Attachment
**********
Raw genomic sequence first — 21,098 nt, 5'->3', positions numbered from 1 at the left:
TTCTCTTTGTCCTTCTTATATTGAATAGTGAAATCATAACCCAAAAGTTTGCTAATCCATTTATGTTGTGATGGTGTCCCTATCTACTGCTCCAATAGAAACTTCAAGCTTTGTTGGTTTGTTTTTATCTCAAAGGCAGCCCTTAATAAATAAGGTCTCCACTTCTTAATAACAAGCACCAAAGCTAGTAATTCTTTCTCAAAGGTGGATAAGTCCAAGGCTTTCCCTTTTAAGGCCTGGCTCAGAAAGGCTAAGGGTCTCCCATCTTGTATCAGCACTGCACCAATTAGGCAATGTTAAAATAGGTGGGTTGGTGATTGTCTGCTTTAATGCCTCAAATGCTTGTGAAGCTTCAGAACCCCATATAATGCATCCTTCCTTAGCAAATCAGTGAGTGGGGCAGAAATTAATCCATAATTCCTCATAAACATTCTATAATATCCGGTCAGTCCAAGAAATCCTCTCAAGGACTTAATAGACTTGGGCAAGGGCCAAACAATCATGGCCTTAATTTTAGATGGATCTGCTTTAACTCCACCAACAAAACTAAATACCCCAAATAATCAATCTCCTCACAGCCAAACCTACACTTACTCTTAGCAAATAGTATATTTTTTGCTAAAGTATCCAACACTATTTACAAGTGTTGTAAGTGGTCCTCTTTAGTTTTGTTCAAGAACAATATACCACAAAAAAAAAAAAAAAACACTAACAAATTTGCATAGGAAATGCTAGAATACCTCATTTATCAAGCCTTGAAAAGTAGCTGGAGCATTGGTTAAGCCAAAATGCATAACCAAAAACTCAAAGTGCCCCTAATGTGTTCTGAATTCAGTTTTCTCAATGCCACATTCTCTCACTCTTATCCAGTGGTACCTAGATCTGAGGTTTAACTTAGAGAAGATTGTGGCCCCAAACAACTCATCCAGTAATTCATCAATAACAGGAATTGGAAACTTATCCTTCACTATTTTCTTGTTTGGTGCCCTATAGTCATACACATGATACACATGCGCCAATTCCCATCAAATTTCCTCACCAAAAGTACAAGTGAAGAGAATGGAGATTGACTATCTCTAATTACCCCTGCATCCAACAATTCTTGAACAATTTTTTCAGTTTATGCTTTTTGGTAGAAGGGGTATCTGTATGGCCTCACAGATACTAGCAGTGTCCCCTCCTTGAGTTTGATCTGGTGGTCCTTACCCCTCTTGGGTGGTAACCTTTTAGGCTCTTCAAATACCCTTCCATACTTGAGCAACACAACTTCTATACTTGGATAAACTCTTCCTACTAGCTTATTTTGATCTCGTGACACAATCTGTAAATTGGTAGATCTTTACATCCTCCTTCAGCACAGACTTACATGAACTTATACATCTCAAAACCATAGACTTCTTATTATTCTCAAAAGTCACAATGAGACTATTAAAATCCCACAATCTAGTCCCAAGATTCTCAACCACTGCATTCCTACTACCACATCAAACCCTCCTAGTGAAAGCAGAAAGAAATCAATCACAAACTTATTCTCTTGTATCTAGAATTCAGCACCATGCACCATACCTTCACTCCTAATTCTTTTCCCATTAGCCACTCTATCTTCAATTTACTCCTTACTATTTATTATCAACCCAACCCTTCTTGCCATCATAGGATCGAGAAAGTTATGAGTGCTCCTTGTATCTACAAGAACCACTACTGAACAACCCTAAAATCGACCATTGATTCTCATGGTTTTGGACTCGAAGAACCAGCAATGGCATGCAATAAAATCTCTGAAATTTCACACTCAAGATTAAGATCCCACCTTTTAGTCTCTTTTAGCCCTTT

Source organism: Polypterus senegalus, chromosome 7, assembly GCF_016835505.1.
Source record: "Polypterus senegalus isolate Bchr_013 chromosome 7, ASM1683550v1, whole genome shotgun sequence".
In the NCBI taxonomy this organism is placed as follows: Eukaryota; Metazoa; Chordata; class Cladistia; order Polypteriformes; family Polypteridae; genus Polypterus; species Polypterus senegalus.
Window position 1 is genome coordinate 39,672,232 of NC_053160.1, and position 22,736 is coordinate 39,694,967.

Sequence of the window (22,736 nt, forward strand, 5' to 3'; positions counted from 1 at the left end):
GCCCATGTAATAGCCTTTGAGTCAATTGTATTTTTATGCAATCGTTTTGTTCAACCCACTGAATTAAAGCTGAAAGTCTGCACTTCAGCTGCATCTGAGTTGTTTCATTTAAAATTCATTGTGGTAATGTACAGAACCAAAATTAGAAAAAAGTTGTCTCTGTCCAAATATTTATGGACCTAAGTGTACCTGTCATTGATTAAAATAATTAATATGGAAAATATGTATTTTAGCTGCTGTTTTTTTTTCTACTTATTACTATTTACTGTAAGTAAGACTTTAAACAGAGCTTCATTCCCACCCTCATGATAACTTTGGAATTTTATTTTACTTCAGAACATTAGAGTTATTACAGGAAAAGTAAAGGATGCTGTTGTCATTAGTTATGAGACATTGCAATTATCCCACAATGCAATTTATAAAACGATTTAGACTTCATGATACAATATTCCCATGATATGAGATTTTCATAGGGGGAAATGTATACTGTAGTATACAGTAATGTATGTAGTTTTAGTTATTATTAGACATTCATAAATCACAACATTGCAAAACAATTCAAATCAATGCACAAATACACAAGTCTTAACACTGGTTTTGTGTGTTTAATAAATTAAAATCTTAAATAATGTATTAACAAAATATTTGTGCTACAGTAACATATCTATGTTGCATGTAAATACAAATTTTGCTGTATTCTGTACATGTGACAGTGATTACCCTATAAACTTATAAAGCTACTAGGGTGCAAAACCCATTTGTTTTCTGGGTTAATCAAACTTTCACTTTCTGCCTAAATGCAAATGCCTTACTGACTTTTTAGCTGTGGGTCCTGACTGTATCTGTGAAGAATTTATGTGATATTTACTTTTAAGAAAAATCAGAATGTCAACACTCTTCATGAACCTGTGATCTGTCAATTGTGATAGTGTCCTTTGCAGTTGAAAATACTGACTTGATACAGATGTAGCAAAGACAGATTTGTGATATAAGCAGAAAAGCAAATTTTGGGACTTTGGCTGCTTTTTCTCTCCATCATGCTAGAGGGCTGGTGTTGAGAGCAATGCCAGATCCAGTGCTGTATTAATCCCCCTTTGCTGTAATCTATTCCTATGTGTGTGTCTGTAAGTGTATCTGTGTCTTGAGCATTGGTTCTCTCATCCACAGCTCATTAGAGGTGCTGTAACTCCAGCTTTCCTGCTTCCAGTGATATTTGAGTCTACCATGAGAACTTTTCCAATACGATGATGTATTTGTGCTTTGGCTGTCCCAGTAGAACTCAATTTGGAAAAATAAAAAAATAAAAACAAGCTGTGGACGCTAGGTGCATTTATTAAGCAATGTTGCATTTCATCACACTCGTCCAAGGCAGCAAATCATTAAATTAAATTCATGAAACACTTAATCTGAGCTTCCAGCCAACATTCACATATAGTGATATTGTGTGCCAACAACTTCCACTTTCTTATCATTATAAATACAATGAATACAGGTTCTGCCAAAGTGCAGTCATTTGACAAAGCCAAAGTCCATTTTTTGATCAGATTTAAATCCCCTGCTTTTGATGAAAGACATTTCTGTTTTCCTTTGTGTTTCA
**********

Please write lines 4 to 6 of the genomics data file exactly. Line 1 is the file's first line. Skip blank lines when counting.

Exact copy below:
Source record: "Polypterus senegalus isolate Bchr_013 chromosome 7, ASM1683550v1, whole genome shotgun sequence".
In the NCBI taxonomy this organism is placed as follows: Eukaryota; Metazoa; Chordata; class Cladistia; order Polypteriformes; family Polypteridae; genus Polypterus; species Polypterus senegalus.
Window position 1 is genome coordinate 39,672,232 of NC_053160.1, and position 22,736 is coordinate 39,694,967.